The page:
- Gamma-glutamyl transferase (GGT) – another enzyme found mainly in liver cells; it is a very sensitive marker for liver diseases, but it is not specific as it cannot differentiate between various causes of liver diseases. GGT is not recommended for routine use. It is used in conjunction with ALP to determine the source of increased ALP, either from bone or liver. High level of GGT can be found with alcohol consumption.
- Lactate dehydrogenase (LD) – an enzyme released with cell damage; found in cells throughout the body
- Prothrombin time (PT) – the liver produces proteins involved in the clotting (coagulation) of blood; the PT measures clotting function and, if abnormal, may indicate liver damage.
- Alpha-fetoprotein (AFP) – associated with regeneration or proliferation of liver cell and can be produced by certain types of tumors
- Autoimmune antibodies (e.g., ANA, SMA, anti-LKM-1) – associated with autoimmune liver diseases (autoimmune hepatitis (AIH) and primary biliary cirrhosis (PBC))
How is the test used?
A liver panel may be used to:
- Screen for liver damage, especially if you have a condition or are taking medication that may affect your liver; a comprehensive metabolic panel (CMP), which is often performed as part of a general health checkup, may be ordered instead of a liver panel for routine screening. This group of tests includes most of the liver panel as well as additional tests that evaluate other organs and systems within the body.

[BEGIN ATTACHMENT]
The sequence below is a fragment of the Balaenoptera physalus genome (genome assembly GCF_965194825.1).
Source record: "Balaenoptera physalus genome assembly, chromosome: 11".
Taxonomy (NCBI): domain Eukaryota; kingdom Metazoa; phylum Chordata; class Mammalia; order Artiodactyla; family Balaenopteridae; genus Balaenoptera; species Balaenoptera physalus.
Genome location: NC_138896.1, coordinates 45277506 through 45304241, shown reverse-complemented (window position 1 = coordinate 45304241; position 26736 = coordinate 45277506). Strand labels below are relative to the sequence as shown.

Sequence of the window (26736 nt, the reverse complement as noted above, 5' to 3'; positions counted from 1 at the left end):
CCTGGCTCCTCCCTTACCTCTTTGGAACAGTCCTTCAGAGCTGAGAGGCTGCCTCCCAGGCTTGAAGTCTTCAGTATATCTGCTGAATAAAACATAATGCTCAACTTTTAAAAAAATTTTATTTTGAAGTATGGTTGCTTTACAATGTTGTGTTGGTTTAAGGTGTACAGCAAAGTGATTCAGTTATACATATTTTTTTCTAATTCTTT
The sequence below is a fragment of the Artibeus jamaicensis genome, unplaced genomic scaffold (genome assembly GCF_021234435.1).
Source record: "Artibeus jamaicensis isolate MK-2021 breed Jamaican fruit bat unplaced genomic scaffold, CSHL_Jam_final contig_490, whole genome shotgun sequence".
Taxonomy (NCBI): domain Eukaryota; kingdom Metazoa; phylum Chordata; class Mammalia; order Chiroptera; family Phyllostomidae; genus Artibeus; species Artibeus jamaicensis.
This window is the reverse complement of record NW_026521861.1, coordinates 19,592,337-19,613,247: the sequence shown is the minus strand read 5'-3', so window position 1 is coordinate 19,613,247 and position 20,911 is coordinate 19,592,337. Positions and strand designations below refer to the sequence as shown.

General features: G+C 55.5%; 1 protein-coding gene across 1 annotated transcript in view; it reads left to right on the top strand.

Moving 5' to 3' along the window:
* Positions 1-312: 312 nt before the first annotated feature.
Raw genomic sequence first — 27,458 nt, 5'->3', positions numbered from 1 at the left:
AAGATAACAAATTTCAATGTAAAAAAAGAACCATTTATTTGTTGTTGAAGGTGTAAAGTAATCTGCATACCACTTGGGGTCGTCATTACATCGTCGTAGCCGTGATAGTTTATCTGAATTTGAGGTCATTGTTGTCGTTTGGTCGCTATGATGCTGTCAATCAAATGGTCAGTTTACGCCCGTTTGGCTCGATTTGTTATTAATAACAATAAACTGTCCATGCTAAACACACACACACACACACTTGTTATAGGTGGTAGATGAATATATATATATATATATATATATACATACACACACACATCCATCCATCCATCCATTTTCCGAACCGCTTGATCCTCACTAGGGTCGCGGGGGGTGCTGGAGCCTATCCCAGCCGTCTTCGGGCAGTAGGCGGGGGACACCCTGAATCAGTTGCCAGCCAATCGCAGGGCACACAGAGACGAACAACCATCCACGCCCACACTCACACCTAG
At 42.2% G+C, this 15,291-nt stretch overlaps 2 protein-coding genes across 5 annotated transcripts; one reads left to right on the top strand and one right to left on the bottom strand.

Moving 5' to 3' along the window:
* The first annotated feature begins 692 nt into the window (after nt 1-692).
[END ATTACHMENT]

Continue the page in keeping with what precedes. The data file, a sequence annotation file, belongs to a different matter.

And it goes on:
- Help diagnose liver disease if you have signs and symptoms that indicate possible liver dysfunction
- Monitor liver function if you have liver disease or a condition known to affect the liver, or to monitor the effectiveness of any treatments
One or more components of the liver panel may be used for monitoring. A series of bilirubin tests, for instance, may be ordered to evaluate and monitor a jaundiced newborn or a person with hemolytic anemia.